A traveler asked in my March 11 online discussion about the congestion on the southbound George Washington Parkway near the 14th Street bridge during the morning rush. I said I thought this stemmed from the difficult merge as drivers from the heavily traveled parkway try to join those on even more heavily traveled Interstate 395 at the bridge.
Another traveler wrote to share his view of this morning mess and, in the process, illustrate commuting issues that are common across the Washington region.
Dear Dr. Gridlock:
I make this drive every morning, and the original poster is right. The backup on the parkway can be quite bad. About a year ago, I started working 7 a.m. to 3 p.m. to avoid the worst of it. But most Mondays, even that isn’t early enough.
You were right about the traffic volume on I-395N being to blame. The ramp from the parkway is the last of five or six lane merges between just before Washington Boulevard and the bridge.
The problem is exacerbated by the northbound parkway traffic coming from Alexandria. Even though those commuters have their own lane getting on to the bridge, a large percentage need to move immediately from the far right lane, either to get to 14th Street or to avoid being trapped in the right lane on the Southeast-Southwest Freeway.
Getting to work at 7 a.m. isn’t my first choice, but it’s better than having my usual 10-minute commute become 20 to 30 minutes, or longer. That was quite common when I got to work at 8:30.
The early shift also helps in the afternoon, although 3 p.m. isn’t really early enough anymore. Still, it’s better than 4:30. But because of the right-lane exit-only to the Park Service on one side and the high-occupancy vehicle lane on the other, four lanes of traffic gets squeezed into two lanes trying to get on the bridge.
Once I’m on the bridge, I’m home in five minutes, since the Humpback Bridge project was completed last year. Unless there’s an accident.
Before I started driving, about six years ago, my commute via bus to Metrorail took at least an hour each way, as opposed to the drive of about 10 minutes. I can’t even get to a Metro station in less than 15 minutes. When my office was at L’Enfant Plaza, I rented a parking space in Clarendon. But once the office moved to Navy Yard, the transfer to the Green Line just added too much time. I park in one of the Nationals’ lots on Third Street SE; $8 a day is a bargain in the city. When there’s a day game, I just telecommute.
— Dennis Coyle, Arlington County
DG: This is textbook. Coyle provides a detailed account of the frustrations and difficult choices that Washington commuters routinely face. Here are a few:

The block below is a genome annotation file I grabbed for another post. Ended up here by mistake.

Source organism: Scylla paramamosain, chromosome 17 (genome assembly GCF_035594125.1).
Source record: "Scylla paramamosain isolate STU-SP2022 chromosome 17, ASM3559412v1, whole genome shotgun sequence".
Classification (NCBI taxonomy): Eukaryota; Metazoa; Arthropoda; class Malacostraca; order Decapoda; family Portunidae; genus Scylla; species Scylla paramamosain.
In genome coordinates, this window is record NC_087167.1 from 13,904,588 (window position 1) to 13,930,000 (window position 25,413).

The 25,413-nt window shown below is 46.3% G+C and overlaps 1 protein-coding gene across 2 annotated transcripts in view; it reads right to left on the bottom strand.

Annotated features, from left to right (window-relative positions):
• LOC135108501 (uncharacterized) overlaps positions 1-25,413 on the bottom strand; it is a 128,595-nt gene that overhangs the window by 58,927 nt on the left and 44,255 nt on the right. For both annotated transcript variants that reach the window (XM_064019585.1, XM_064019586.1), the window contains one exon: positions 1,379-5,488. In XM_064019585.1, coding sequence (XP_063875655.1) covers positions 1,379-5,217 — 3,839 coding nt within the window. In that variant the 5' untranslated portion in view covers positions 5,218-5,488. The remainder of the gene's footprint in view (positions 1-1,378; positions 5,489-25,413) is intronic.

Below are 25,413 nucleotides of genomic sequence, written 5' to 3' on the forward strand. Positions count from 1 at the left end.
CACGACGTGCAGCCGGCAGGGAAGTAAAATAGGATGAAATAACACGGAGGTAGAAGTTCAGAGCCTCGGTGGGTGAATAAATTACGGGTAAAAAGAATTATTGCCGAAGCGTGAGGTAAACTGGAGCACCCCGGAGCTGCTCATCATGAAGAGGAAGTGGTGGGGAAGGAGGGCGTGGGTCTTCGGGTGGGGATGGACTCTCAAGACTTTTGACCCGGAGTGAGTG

Buffer time. Coyle notes that a drive that usually would take about 10 minutes could be extended to two or three times that length, depending on traffic conditions. Then there are occasional delays for accidents.
Researchers at the Texas Transportation Institute who do the national study on urban congestion came up with a new measure for this delay time. They call it the Planning Time Index. It’s how much time they think a driver in a particular urban area would need to add to normal driving time to make sure he or she arrives on time 19 out of 20 times.
The Washington region led the nation in the amount of buffer time drivers should add, because our commutes can vary so radically from day to day in traffic conditions beyond our control.
Traffic weaves. The situation he described for drivers at the 14th Street bridge, over the Potomac River, is the same one confronting drivers who merge onto the 11th Street bridge, over the Anacostia River. Many immediately have to work their way across several lanes of heavy traffic on the bridge so they can continue to their destinations.
Ripple effects. You might be in a rush-hour jam that stems not from conditions on your roadway but rather from backup on a connecting route. A few years ago, Virginia eased a Capital Beltway bottleneck by widening the ramp from the outer loop to the Dulles Toll Road.
Job changes. Coyle’s office moved, changing his commuting conditions. Many commuters find a place to live that’s convenient to their workplace. Then they change jobs. This is common, thanks to the vibrant local economy, and commuters always point that out when we get into a discussion of living near where you work.
Road work. Commuters such as Coyle endured delays in several years of reconstruction on the parkway’s Humpback Bridge. The region’s road work program for next year is about to spring into full bloom.
Traffic vs. transit. The Washington region has one of the most robust transit systems in the nation. But for many commuters, it’s still not convenient. They make a calculation about travel time and travel costs and wind up deciding they are better off driving.
Telecommuting. If there’s anything in here that sounds like a solution to some of our problems, it’s Coyle’s mention of telecommuting when the Nationals have a day game. Even if commuters worked from home just a few days a month, it would significantly lessen the rush-hour stress on our highways and on our transit system — and on our commuters.
I think that’s a pretty good list of regional issues stemming from one person’s 10-minute commute, but I probably left some out. Write in and tell me what problems — or opportunities — I missed in this illustration.